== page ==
• I also think Dan might miss Ryder this year. If you look at his previous big wins Ryder has been there doing a lot of work for him either on the front or going solo to take the pressure off.

        Anyway as a big Martin fan I hope he recovers in time.

        • An excellent point, Gareth.

          Dan might be a marked man Sunday for obvious reasons, but his team has so underwhelmed that I wonder how much other teams currently even think about them with regard to strategy/potential threat.
          I would imagine that the dearth of wins this season can only put more pressure on their GC riders like Talansky.
          My theory is that the horrifically ugly sunglasses and helmets are holding them back.

    • Yes, a revised course. It’s shorter but more concentrated with some of the distance taken out between the final climbs, notably La Redoute and La Roche plus the La Côte des Rosiers and La Côte des Maquisards are back.

      As for FDJ it’s just not working out for them. Arthur Vichot is supposed to be the leader but he’s not having a good time of late. Worse he rode the Amstel and knew it wasn’t his day but didn’t tell his team mates as he didn’t want to let them down. But this risks the team doubting him the next time rather than committing to ride for him. We’ll see how Pinot fares in Romandie, usually one of his preferred races but he’s had a busier earlier season than usual with Tirren0-Adriatico.

    • The approach to la redoute is now much better so with le ROsier, downhill, le maquisard, slight downhill, false plate, big downhill to remouchamps, la redoute.
      There are also less kilometers from la Redoute to la Roche aux faucons, but maybe they could pick one little climb more on the way to it.
      Anyway, I think the big problem in the route is what happens after the roche aux faucons. Very poor landscapes and saint nicolas + Ans tends to lock the course. Maybe it would be good to go down to the ourthe valley via Colonster after the Roche aux faucons, to pick another climb in the otherside of the valley, then to go down to a finish line in central Liège near Ourthe/Meuse. It would be much more scenic I guess.

  1. Based on the way AGR and FW went you’ve got to expect a 20/30 man group to arrive at the final climb in Ans together and sprint it out from there. That would make someone with a good sprint like Valverde, Kwiatkowski or, and quite an outside shot here, Alaphilippe the favorite to win (if i was Orica i’d bring Matthews here but they hvn’t but at least Albasini seems in shape to take over from Gerrans.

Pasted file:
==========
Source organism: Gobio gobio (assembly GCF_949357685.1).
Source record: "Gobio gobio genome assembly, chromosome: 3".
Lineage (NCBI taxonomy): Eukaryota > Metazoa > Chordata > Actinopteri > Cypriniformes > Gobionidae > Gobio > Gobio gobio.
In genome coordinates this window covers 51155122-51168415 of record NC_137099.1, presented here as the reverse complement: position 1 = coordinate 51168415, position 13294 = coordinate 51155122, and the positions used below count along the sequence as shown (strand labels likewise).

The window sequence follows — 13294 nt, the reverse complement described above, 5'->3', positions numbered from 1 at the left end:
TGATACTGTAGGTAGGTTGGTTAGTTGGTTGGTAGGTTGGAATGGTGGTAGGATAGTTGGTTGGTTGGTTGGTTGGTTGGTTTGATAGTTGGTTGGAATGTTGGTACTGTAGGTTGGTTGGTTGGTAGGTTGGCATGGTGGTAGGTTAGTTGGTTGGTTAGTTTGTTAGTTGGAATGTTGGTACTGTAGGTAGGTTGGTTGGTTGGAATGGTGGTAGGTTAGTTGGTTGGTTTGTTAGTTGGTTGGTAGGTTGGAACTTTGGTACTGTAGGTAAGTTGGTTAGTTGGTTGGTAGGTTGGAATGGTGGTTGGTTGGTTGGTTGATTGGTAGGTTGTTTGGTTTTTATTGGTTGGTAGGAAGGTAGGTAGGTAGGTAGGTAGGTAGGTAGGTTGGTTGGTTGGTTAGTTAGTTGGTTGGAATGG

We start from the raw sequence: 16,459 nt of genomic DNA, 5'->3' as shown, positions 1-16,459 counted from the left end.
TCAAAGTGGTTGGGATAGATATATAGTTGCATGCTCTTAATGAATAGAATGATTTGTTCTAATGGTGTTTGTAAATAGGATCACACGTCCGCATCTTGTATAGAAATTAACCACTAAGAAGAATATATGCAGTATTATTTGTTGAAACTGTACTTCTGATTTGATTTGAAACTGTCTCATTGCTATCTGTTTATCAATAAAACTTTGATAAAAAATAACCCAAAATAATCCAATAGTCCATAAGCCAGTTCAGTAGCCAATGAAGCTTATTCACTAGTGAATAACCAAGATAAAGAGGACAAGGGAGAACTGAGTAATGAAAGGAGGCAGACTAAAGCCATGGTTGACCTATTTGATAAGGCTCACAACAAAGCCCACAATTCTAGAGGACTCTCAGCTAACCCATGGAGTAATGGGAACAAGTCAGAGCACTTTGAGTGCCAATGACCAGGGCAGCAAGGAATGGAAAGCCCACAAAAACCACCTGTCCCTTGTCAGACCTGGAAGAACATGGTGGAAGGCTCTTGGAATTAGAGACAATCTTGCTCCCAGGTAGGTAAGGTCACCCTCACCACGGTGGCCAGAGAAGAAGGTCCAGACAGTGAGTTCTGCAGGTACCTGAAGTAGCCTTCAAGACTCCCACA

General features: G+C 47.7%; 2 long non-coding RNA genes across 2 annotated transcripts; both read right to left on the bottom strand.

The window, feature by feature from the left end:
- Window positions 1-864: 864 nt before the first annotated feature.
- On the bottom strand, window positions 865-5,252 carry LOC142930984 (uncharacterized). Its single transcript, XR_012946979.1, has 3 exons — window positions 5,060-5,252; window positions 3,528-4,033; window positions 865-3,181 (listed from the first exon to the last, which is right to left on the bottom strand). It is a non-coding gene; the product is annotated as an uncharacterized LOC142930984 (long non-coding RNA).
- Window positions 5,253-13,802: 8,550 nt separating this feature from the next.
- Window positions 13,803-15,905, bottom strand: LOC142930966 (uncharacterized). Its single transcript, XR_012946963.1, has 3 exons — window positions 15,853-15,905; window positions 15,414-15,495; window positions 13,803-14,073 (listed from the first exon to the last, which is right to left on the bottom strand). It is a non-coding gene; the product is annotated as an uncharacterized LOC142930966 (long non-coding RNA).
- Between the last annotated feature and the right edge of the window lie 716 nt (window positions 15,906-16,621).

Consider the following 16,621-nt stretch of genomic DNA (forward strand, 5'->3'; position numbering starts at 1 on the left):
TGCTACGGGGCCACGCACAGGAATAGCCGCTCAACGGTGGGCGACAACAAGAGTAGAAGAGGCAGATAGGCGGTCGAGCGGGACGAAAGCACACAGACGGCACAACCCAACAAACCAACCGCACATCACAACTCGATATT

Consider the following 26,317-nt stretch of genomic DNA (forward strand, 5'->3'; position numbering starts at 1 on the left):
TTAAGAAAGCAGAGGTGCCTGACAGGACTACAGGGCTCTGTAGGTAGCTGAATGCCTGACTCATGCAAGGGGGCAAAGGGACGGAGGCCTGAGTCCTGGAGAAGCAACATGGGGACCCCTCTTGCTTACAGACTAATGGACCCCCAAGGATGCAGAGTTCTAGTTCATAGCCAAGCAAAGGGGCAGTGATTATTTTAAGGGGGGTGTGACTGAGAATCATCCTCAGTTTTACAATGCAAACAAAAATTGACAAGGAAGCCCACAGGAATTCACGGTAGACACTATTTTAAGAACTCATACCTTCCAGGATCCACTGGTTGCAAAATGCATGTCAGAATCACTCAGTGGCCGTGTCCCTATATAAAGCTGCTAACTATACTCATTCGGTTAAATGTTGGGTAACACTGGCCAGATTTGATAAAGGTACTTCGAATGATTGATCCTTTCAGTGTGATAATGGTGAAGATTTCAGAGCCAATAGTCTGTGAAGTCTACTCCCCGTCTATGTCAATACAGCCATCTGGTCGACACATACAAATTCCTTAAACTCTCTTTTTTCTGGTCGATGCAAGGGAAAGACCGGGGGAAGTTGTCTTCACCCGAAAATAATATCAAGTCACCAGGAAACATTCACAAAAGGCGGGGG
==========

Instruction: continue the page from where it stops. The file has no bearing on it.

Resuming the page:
Luckily LBL seems to bring some decent racing with it so there is an actual chance of some attacking and small and select group of riders battling it out rather than a bunch sprint. At least that’s my hope after an Ardennes week that so far has failed to live up to pretty low expectations in terms of action.

    • I go with a lot of that. The hope is that the tighter course with one climb chasing another will encourage more action rather than the idea of riders regrouping on each section in between. Last year’s race wasn’t exciting to watch, the race only came alive right and the end.

  2. I love Valverde. Mature, smart, cagey rider with a phenomenal team behind him. He’s a new man with a new life paradigm. That was then. This is now. BUT Nibali will win this. Right or wrong, Astana got a green light for the season and they’re set to shake it off. And Nibali’s been all kinds of edgy and frisky in the last two.

    • I was wondering if Nibali’s “wasted energy” that Inrng alluded to in the preview might have actually been in-race training for L-B-L.

      And it look as though I lost my wager on Vino being shown the door as the minimum penalty to Astana.

    • despite every aspect of his riding style appealing to me, I will be with @NYVelocity in rooting for “Not Valverde”.

      Having heroes and villains is part of what makes following sport interesting – I’m one of the Brits who leaves Wiggins for the johnny-come-lately Sky groupie supporters….

      I see Garmin have revamped their Vector pedal, streamlining it to make it more Dan Martin cornering friendly, to no avail I fear.

  3. Kwiatkowski, I think: climbing and sprinting well, plus he came third last year, having been held up by the crashing Martin.
    And at last some bad weather! (Can’t believe the only big race I’ve missed this year was Gent-Wevelgem – gah.)
    Nibali’s frustration: how ironic.
    Gallopin as an outsider.
    Ben Hermans as an even bigger outsider.

  4. A more compact course that could be slippary when wet will favour a more attacking race I hope…i do enjoy dreaming and belive if those conditions do appear Mr Gallopin can once again slip off the front…

  5. I’m with you on Valverde being favourite and the most likely winner, he looks in great shape at the moment. Nibali won’t win, he won’t be able to shake this lot off and he won’t win a sprint. Rui Costa is an interesting ‘outsider’ for me, I think he could go well, especially if it’s wet. Romain Bardet is 10/1 to make the top 3, I think he has a chance, he’s really motivated and has ridden Trentino purely as a training race for LBL. Also like that you have picked out Nocentini, he’s a 150/1 fun bet for me. Let’s hope Dan Martin is fit enough to give it a go though, if he has recovered enough he is Valverde’s biggest danger..